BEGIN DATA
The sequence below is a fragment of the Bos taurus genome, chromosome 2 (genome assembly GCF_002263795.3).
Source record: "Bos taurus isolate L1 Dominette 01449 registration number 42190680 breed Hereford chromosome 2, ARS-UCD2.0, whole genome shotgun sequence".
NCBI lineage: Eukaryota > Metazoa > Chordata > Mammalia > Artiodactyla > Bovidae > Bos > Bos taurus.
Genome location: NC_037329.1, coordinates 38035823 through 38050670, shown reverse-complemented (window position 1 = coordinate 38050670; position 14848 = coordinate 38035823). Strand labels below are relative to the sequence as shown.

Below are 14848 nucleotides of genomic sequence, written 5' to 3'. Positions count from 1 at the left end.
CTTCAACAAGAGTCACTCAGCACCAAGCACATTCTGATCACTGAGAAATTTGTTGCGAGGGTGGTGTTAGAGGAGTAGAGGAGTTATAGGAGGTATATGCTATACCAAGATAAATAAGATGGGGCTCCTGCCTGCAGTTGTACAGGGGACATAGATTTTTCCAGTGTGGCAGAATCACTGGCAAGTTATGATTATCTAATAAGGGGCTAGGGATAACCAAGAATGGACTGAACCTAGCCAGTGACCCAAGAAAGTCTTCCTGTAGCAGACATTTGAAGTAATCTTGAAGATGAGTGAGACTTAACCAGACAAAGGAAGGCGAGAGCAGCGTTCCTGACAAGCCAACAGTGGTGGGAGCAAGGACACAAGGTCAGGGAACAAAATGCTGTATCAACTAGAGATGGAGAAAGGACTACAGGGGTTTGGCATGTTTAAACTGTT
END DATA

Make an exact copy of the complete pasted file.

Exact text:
The sequence below is a fragment of the Bos taurus genome, chromosome 2 (genome assembly GCF_002263795.3).
Source record: "Bos taurus isolate L1 Dominette 01449 registration number 42190680 breed Hereford chromosome 2, ARS-UCD2.0, whole genome shotgun sequence".
NCBI lineage: Eukaryota > Metazoa > Chordata > Mammalia > Artiodactyla > Bovidae > Bos > Bos taurus.
Genome location: NC_037329.1, coordinates 38035823 through 38050670, shown reverse-complemented (window position 1 = coordinate 38050670; position 14848 = coordinate 38035823). Strand labels below are relative to the sequence as shown.

Below are 14848 nucleotides of genomic sequence, written 5' to 3'. Positions count from 1 at the left end.
CTTCAACAAGAGTCACTCAGCACCAAGCACATTCTGATCACTGAGAAATTTGTTGCGAGGGTGGTGTTAGAGGAGTAGAGGAGTTATAGGAGGTATATGCTATACCAAGATAAATAAGATGGGGCTCCTGCCTGCAGTTGTACAGGGGACATAGATTTTTCCAGTGTGGCAGAATCACTGGCAAGTTATGATTATCTAATAAGGGGCTAGGGATAACCAAGAATGGACTGAACCTAGCCAGTGACCCAAGAAAGTCTTCCTGTAGCAGACATTTGAAGTAATCTTGAAGATGAGTGAGACTTAACCAGACAAAGGAAGGCGAGAGCAGCGTTCCTGACAAGCCAACAGTGGTGGGAGCAAGGACACAAGGTCAGGGAACAAAATGCTGTATCAACTAGAGATGGAGAAAGGACTACAGGGGTTTGGCATGTTTAAACTGTT